Yhuda looks at me briefly at throws me a smile. I smile back, uncertain. Earlier, we had killed a lamb with Dod Ishkar’s family. We ate them roasted, with very bitter herbs and hard bread. Mameh had said the bread was made without the raising thing. Forget the word the Mitzrayim call it. We had eaten it in a hurry, as Moshe had told us to do. I had watched as Dod and Papa painted the door frames with the blood of the lamb killed. According to Moshe, the ceremony was to be called Pesach.
Dod had said gruffly that it would keep out Mal’ach Hamavet, when i asked what the blood was going to do.
Mal’ach Hamavet. Death.
That thought disturbs me.
Keep out Death? How? I will not ask Tateh. He is no good at explanation.
I’d ask Yhuda later.
“How will we know when we’re delivered?” I turn to ask Yhuda
He shrugs. “We will know”
Iuda nods at this and repeat the same words.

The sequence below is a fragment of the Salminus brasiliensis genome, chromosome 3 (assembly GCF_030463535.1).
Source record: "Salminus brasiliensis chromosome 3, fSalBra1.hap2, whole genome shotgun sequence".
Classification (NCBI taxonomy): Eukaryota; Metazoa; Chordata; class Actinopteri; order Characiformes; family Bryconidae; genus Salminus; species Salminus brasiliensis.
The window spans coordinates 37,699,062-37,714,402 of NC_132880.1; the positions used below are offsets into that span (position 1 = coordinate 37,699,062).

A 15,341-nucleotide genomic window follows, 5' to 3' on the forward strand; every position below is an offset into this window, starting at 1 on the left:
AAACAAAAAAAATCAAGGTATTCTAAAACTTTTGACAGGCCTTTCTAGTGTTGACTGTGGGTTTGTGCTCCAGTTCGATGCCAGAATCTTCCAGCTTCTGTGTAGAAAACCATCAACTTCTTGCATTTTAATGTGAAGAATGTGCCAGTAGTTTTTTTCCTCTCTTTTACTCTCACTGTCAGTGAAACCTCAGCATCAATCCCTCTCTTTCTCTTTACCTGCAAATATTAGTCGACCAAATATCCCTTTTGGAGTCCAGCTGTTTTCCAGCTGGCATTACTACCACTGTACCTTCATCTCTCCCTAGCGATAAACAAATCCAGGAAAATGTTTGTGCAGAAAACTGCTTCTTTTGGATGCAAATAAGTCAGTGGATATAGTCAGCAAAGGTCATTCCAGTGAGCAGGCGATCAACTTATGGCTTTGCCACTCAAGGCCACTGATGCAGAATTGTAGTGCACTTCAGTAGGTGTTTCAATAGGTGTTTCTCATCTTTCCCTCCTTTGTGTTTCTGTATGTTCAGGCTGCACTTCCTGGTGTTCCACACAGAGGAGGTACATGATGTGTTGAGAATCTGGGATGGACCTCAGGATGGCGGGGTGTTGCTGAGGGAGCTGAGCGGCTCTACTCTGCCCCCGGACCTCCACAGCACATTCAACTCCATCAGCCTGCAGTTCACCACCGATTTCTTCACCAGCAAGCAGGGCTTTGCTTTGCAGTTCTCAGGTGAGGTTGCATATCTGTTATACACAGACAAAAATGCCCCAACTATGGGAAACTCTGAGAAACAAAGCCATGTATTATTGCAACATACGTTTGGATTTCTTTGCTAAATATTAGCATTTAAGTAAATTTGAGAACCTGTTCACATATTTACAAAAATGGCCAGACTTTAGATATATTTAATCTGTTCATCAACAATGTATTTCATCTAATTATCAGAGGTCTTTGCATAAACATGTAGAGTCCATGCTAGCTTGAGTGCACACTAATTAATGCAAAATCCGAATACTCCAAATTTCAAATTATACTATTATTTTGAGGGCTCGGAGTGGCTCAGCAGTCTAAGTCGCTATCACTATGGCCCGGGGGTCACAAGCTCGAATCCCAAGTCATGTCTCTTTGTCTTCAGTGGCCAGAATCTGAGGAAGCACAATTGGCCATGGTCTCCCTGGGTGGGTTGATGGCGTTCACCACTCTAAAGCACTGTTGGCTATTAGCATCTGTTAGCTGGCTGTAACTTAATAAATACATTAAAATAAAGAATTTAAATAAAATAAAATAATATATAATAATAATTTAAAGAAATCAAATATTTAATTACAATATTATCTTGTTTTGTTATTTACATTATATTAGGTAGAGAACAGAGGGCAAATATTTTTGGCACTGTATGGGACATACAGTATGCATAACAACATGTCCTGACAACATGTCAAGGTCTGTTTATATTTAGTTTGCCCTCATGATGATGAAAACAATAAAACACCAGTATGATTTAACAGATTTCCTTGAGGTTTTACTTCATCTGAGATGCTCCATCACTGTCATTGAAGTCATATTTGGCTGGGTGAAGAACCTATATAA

Tateh nods in approval.
We will know.
We fall back into silence.
I bring my meager belongings Moshe had said we should pack, closer and hug it, eyes open but mind lost in thought.


Land became visible and his eyes could pick out shadows of people who passed, amongst other things.They slowed and smoothly descended at the bank of the Great River.
“Praa” she whispered to him as his wings retracted. Her robes once again moulded around her.
He nodded and together, they walked to do their duty.


Mashuy walked aimlessly, tired. He could not sit and rest.
Guard duty.
There was an increase in the number of guards tonight.
The Praa wanted to make sure Ramoses didn’t organise an assassination on the Royal Son, and then claim it as his ‘god’s work’.
It was his first night guarding the Praa.
He stood beside the door, trying not to lean. He would be whipped severely if seen by the Guard Master.
He allowed his eyes glaze, staring at nothing but the play of shadows.